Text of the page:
In my Dawn article of March 28, 2017 on our pressing problems, I had picked elite politics as our biggest or mother problem. But if there is a mother, there must be a grandmother too. So what is the mother cause of the elite politics that has plagued us since ‘47?
Social and TV talk reflects a common but wrong view that inept leaders are aliens who have captured our politics. This then produces the mirage of an easy remedy: If we eliminate the few people which have misruled Pakistan since eternity, we can free beloved Pakistan from corrupt politics. The way to do this for the gullible though educated is via ruthless trials of politicians under the army and then fair polls producing better leaders. The crude-minded (again educated folks) even advocate executing all politicians on day one sans trial. Sadly, such is the coarse, superficial view of politics among many educated folks.
But the roots of elite politics go deep into society. Even if we bar all current MPs from running and hold fair polls, similar people will still win. To give a twist to PPP’s line “how many Bhuttos will you eliminate; more Bhuttos will keep emerging”, one can aptly say “how many inept leaders will you eliminate, more will keep emerging”. Like many regional states, Pakistani society is currently designed to faithfully produce mostly inept leaders. Its corrupt politics emerges from and reflects society itself. This may shock pious, patriotic Pakistanis indoctrinated about our manifest destiny as an Islamic fort. But if we discard such rosy lenses, we can see that Pakistani society has entrenched traits which perpetuate elite politics and hence misrule.
Firstly, it is deeply fractured, horizontally along ethnic and religious lines and vertically along class and caste lines. This restricts the society-wide flow of the trust and solidarity so critical for having just rule. The fractures cause loss of energy, mistrust and friction across sub-groups. Secondly, we mainly produce low-end goods. Under capitalism, the type of goods a society produces decides its morality and politics, in line with elite needs. In high-end economies (conventionally defined), capitalist elites require stability via the rule of law and educated labor which also serves as consumers. Thus, they share a bit more with labor and impose a merit-based, low-crime logic on society in line with their material needs.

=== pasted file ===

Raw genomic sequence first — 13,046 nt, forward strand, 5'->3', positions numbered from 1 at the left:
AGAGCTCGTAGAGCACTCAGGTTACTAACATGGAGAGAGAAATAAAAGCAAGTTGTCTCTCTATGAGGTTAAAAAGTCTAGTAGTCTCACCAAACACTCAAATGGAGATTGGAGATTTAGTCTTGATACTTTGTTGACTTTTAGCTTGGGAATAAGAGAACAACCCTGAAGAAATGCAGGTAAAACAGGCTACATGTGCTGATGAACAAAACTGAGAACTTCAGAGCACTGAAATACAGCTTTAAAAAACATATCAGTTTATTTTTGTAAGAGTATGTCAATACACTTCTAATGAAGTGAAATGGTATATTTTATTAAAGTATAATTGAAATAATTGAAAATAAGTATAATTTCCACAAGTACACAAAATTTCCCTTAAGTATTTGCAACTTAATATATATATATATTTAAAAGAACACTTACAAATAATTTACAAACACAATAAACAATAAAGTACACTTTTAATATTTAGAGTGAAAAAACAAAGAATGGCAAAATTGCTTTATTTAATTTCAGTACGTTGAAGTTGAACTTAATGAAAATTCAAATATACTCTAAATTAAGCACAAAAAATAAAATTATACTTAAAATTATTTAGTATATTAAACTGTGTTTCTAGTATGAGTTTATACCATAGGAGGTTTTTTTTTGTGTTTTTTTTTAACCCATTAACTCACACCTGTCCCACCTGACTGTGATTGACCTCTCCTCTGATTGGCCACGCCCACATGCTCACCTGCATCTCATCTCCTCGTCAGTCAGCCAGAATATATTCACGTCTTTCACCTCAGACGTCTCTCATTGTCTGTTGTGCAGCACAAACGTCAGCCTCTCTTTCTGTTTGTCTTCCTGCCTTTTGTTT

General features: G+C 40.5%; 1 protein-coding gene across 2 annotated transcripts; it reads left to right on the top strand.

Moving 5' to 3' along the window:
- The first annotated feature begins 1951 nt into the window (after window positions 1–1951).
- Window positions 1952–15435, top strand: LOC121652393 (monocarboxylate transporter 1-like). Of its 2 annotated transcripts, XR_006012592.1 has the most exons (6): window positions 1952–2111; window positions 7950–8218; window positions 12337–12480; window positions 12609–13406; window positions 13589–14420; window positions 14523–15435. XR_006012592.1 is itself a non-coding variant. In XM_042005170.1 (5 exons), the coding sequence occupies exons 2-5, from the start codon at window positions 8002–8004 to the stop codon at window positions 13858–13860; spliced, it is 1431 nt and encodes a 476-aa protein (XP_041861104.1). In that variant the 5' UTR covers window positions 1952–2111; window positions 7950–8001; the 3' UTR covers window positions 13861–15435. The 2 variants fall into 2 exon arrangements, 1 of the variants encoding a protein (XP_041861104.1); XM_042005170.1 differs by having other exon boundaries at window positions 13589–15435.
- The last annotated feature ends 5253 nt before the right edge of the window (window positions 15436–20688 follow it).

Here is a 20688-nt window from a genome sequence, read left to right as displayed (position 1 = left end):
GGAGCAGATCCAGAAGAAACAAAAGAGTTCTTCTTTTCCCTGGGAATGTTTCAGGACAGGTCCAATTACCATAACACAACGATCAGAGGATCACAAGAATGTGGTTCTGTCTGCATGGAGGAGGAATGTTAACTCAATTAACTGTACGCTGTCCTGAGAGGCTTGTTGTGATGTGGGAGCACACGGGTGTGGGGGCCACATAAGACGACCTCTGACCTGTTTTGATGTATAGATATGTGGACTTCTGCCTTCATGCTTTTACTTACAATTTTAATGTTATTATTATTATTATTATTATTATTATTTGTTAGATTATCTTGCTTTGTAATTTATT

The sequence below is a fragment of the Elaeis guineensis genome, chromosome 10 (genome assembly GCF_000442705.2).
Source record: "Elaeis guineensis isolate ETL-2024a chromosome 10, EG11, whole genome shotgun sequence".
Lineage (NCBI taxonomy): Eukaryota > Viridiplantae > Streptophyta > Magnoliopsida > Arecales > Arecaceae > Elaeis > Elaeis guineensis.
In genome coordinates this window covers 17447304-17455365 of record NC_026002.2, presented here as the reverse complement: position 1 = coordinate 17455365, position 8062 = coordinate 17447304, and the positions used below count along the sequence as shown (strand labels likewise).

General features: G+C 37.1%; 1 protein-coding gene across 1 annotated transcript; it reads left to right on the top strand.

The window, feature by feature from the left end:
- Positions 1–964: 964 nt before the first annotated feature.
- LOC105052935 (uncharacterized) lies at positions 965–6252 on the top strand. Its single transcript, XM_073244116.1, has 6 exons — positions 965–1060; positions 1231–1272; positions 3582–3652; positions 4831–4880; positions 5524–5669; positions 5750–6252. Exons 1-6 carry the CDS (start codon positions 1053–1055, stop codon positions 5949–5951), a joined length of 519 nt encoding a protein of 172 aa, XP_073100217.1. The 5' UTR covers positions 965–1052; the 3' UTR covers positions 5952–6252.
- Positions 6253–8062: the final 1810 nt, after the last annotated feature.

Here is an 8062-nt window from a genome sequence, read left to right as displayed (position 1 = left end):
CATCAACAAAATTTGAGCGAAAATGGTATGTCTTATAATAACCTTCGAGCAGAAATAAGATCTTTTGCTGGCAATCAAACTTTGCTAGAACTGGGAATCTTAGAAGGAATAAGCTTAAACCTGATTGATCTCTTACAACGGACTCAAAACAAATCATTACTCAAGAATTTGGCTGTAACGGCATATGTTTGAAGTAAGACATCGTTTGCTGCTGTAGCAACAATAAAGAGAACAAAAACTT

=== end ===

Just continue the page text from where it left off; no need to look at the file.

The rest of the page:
In low-end economies, economic elites require not meritorious but docile, cheap and loyal labor and suppliers to produce low-end goods. Rule of law doesn’t suit them. Thus, elites impose the logic of lawlessness and personal loyalty on society. These elites hog politics too to further their economic interests and impose the same logic there. Voters too don’t look for honest leaders but patrons who will take care of them based on social networks.
This is the structure of Pakistani society. Its economy has changed hugely from its rural roots in 70 years but the logic even in urban sectors is still the same. Most people, rural or urban, are employed in sectors run under such logic. Thus, strong currents come from the core of our economy to keep politics as it is. A small professional class operates in a merit-based enclave and craves for the same society-wide. PTI largely represents this class and its rise shows this class is now influencing politics. One sympathizes with its aims but not the proposed means and unrealistic expectations of major change quickly. Governance cannot be improved by eliminating a few hundred corrupt politicians artificially but by upgrading the economy, for they will soon be replaced by similar persons if the economy remains unchanged. Politics changes not from moral sermons but economic imperatives.
But economic progress of course is stymied by misrule. This produces a vicious circle that can only be broken if economic progress happens despite misrule. So such progress must be strong enough not only to overcome the drag of misrule on it but also to drag governance forward. This sounds impossible but is actually only difficult and hence slow. So CPEC is an opportunity created despite misrule. State ineptitude means we will not get the same benefits a better ruled state may from the $50 billion. But still some progress will occur which will improve governance a bit. But given Pakistan’s size, it will take many CPECs and decades before merit becomes its dominant economic force and produces more just rule. Merit and justice will slowly change from being optional morality to economic necessity for elites.
Things will improve a tad faster if middle-classes support social movements for just rule. But unluckily they usually view civil society as western stooges and prefer to instead align with the army for salvation. But the army is part of the problem, not solution as far as governance goes. Army rule has never given the major economic change that would improve governance but has produced huge societal conflicts which have made society even more fractured and ungovernable.
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